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LAR v Commissioner of the Queensland Police Service


[2014] QSC 78



LAR v Commissioner of the Queensland Police Service and Ors [2014] QSC 78




SC 100 of 2012


(first respondent)
(second respondent)


SC 972 of 2014


Trial Division


1 May 2014




29 January 2014; 14 March 2014


Martin J


Each application dismissed


EVIDENCE – FACTS EXCLUDED FROM PROOF – ON GROUNDS OF PUBLIC POLICY – OTHER MATTERS – where the applicant participated in a recorded interview with officers of the Crime and Misconduct Commission – where the applicant was properly cautioned and understood that he was not compelled to say anything, and that if he did it might be used as evidence in Court – where the applicant subsequently sought to be declared an informer - whether circumstances of confidentiality existed so as to justify such a declaration

Criminal Code, s 590AB

Drugs Misuse Act 1986, s 119, s 120, s 121


R v Mason (2000) 77 SASR 105; [2000] SASC 161, applied

R v The Stipendiary Magistrate at Southport; Ex parte Gibson [1993] 2 Qd R 687, referred to

The Commissioner of the Queensland Police Service v Cornack [2004] 1 Qd R 627; [2003] QCA 383, applied


S Lynch for the applicant in SC 972 of 2014 and the applicant/defendant in SC 100 of 2012

B Power for the Crown in SC 100 of 2012

B Kennedy for the first respondent in SC 972 of 2014, directly instructed

DJ Younger for the second respondent in SC 972 of 2014, directly instructed


Moloney MacCallum Lawyers for the applicant in SC 972 of 2014 and the applicant/defendant in SC 100 of 2012

The Office of the Director of Public Prosecutions for the Crown in SC 100 of 2012

  1. LAR has been charged with unlawfully producing the dangerous drug cocaine, and unlawfully possessing that dangerous drug as well as 3,4-Methylenedioxymethamphetamine, lysergide and cannabis.  He has made two applications to the court, one in its civil jurisdiction and one in its criminal jurisdiction. Both applications require consideration of particular provisions of the Drugs Misuse Act 1986 (DMA) which, in Part 6, makes provision for the protection of the identity of informants.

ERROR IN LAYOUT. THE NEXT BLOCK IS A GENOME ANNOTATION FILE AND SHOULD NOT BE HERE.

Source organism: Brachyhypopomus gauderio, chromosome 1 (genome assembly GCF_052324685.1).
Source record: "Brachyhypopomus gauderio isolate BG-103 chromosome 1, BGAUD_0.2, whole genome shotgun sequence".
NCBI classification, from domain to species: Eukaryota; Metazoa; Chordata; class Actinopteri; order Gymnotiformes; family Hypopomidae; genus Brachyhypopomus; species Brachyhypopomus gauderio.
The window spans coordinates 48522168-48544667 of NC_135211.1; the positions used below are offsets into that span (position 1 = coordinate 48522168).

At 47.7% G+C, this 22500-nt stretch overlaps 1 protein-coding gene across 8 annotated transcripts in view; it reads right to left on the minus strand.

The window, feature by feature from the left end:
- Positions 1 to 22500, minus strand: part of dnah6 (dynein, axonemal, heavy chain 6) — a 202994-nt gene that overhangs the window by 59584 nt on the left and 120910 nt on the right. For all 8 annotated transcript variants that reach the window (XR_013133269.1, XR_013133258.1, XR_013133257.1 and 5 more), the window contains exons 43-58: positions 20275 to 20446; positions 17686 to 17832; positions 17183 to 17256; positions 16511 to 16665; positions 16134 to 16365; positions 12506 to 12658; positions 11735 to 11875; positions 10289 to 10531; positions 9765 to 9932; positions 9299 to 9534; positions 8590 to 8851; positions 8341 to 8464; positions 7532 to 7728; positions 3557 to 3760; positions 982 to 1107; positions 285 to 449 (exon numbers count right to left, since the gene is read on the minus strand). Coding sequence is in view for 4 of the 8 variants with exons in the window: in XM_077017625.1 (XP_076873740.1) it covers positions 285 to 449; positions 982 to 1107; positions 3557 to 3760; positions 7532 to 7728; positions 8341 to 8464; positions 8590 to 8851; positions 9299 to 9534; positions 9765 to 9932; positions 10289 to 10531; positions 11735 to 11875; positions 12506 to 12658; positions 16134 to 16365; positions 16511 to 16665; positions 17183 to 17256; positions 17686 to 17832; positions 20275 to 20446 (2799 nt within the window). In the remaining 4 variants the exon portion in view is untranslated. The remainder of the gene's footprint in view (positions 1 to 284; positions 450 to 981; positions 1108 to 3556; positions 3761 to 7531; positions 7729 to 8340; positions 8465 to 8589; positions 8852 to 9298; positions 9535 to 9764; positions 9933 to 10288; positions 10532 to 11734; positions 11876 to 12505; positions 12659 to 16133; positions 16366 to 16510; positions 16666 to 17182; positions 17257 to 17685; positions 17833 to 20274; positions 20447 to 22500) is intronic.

1. The applicant claims to be an informer. In the civil application he seeks a declaration that he is an informer for the purpose of s 119 DMAIn the criminal application he seeks orders under s 121 DMA prohibiting publication of:
  1. this application,
  1. the material relied upon by the parties and any part of the proceedings brought by the applicant under the Uniform Civil Procedures Rules,
  1. any part of the trial of the applicant.
  1. The document about which the applicant is most concerned is a record of interview in which he took part. He also assisted in the preparation of a statement but he has not completed or signed that statement. Unless he is an informer and the provisions of the DMA apply, the Crown will be required to disclose[1] that record of interview (at least) to the representatives of, among others, HOL. The applicant has expressed concern that, should HOL become aware of the statements made in the Record of Interview, his personal safety and well being will  be at risk. In an affidavit prepared for these proceedings, the applicant sets out in some detail the reasons for his fear for himself and for his family. He says: “I firmly believe that if HOL is made aware that I have at any stage provided assistance to the Police, no matter how limited, that I and my family will be killed.
  1. He has expressed concern about these matters to the police and the possibility of a witness protection arrangement has been raised but not pursued.